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Barry Tanenbaum Posted: Jun 01, 1999 0 comments

An editor friend who helps
produce an annual calendar for a photography company has a stock response
for photographers who ask for guidelines about what kind of photos to
submit. "Send in pictures that people will...

Barry Tanenbaum Posted: Nov 01, 2003 0 comments

I'll never forget what Jason Schneider said. It was the mid-80s, and Sony was holding another press introduction of another version of the Mavica. Back then when you said the words "digital imaging," you were talking about Mavica, but...

Barry Tanenbaum Posted: Mar 01, 2003 0 comments

Casual Observer

If you're a photographer, this is what you do.

It doesn't matter if you've drifted away from taking pictures, or turned your back, or burned out while trying to break through. One...

Barry Tanenbaum Posted: May 05, 2015 0 comments

Boudoir is one of the fastest growing segments of the photography industry, but it’s not exactly a new thing for some pros. “We had been doing boudoir photography for a long time before that term became popular and the photography became a big thing,” Cherie Steinberg says. “We” is Steinberg and Hedley Jones, her husband and partner in CherieFoto and The Boudoir Café. Their main business “a long time before” was weddings, and many of their boudoir shoots featured engagement photographs or were sessions with brides whose weddings they’d photographed.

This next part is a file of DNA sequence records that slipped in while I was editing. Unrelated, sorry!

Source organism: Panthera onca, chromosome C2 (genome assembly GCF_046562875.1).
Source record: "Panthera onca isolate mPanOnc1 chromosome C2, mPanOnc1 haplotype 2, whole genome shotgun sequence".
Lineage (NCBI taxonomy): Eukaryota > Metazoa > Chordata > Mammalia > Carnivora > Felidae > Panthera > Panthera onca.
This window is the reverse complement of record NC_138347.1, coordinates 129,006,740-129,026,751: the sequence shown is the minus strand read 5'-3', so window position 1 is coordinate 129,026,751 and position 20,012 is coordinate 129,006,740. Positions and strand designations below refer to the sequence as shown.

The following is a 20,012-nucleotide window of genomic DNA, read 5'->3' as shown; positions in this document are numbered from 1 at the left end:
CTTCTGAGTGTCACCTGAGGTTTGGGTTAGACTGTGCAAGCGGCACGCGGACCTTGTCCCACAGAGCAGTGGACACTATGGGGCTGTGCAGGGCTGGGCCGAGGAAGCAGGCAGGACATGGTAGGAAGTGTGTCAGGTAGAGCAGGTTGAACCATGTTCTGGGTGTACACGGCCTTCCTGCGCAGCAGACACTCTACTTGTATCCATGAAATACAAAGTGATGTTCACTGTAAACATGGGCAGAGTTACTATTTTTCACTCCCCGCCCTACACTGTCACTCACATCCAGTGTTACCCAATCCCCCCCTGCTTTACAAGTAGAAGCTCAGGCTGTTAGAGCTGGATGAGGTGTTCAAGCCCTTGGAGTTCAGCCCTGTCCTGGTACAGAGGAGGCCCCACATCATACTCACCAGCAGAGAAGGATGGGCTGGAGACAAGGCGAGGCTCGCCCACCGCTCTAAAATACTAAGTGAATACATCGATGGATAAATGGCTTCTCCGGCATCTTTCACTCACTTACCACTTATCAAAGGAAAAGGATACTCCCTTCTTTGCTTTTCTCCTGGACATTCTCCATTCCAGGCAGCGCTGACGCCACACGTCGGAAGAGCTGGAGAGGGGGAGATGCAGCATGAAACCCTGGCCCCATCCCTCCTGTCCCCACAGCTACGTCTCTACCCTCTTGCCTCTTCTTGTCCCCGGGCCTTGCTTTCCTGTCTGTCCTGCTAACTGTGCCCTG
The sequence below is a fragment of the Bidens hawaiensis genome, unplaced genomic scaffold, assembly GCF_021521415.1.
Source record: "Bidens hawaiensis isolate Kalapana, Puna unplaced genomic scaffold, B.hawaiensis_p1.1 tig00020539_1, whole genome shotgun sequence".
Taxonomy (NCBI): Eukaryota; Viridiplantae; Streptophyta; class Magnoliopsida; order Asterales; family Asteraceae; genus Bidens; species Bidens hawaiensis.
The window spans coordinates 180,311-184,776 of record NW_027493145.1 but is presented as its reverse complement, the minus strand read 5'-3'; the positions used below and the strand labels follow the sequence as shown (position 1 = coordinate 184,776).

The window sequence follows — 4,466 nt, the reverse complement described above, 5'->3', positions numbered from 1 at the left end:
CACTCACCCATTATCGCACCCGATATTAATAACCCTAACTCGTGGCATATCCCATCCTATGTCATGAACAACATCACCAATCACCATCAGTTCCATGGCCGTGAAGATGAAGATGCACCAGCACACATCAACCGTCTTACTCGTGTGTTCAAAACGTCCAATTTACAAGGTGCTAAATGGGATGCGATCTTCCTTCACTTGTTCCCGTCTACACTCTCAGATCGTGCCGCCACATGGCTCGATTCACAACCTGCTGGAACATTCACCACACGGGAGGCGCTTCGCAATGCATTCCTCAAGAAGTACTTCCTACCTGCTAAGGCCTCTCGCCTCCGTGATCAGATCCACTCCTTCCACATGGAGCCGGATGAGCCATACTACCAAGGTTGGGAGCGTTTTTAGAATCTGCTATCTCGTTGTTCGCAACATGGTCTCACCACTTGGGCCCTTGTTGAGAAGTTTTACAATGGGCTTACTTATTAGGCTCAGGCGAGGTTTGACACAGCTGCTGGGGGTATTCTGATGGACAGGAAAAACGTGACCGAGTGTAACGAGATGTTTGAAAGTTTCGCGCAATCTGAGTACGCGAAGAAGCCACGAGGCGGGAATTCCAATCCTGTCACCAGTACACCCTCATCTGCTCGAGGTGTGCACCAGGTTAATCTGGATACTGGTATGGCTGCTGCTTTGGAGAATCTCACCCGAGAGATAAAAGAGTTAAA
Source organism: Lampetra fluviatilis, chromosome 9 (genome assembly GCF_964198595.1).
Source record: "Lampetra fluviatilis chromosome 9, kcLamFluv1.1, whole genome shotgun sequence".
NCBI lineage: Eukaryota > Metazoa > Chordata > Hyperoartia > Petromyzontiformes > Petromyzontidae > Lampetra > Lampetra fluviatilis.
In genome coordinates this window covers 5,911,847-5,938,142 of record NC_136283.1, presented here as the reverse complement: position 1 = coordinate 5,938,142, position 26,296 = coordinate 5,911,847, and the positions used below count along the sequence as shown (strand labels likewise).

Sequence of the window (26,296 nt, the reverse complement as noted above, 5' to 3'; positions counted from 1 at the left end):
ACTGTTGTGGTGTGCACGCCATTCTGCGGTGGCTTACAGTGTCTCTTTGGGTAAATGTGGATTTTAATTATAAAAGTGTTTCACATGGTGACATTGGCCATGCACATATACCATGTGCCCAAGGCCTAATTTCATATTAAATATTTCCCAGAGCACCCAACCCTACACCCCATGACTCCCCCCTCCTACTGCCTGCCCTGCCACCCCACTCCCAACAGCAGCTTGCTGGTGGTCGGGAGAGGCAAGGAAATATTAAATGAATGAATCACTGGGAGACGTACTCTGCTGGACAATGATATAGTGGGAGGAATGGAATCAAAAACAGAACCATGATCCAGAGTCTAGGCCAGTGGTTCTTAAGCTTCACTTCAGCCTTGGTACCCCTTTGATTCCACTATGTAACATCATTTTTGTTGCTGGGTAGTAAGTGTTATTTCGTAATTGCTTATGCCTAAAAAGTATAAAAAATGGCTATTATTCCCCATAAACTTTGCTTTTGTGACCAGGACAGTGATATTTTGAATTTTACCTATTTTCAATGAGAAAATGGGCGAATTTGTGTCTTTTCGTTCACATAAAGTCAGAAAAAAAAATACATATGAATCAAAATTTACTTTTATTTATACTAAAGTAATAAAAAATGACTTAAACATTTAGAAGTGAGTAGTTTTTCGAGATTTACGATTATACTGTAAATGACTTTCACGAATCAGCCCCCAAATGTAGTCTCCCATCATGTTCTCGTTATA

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Barry Tanenbaum Posted: Dec 06, 2013 Published: Nov 01, 2013 0 comments
Chances are you won’t be photographing in the negative numbers of extreme cold that Layne Kennedy often encounters—we’re talking -15 to -30 degrees Fahrenheit—but his experience with and guidelines for cold-weather shooting can provide you with a considerable degree of comfort no matter what the temperature.
Barry Tanenbaum Posted: Aug 01, 1999 0 comments

It's a long way to
go for pictures. And you really have to want to go. You have to prepare,
make plans, take the initiative. You don't just wake up one morning
and think, you know, it would really be greatto...

Barry Tanenbaum Posted: Nov 17, 2015 0 comments

Stephen Shore fondly recalls his Polaroid SX-70. Shore, known for color images of everyday America, in books like Uncommon Places and American Surfaces, loved the immediacy of the SX-70. “Whatever you observed and chose to picture was right there,” he says of that ingenious little device.

Barry Tanenbaum Posted: Aug 05, 2016 0 comments

I’d been looking for a nature photo—a grabber with a story behind it. I found it on the cover of The Killing Lessons, a compelling, disturbing crime novel I was reading. The photo had obviously been manipulated to serve the novel’s plot, so in addition to a likely story behind the image, there’s a story ahead of it as well.

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Barry Tanenbaum Posted: Mar 01, 2009 0 comments

Last fall I got an e-mail and a few JPEG attachments from Jody Dole, a commercial and advertising photographer whose career adventures I’ve chronicled over the years in these and other pages. “I’ve been having a good time making 19th-century cyanotype look-alike images,” Jody wrote.

Turns out, Jody had been up to more than cyanotypes. He also had a...

Barry Tanenbaum Posted: Feb 20, 2015 0 comments

Not too long ago we received these notes from photographer Daryl Hawk about his April, 2014, journey across the kingdom of Ladakh:
“Traversed the entire region from the Pakistan border in the west to the Tibetan border in the east…crossed the Khardung pass at 18,380 feet on the highest motorable road in the world…lived with both nomads and residents…explored 25 ancient monasteries and fortresses…tracked snow leopards, discovered petroglyphs and sacred lakes…had a meeting and interview with the King of Ladakh.”

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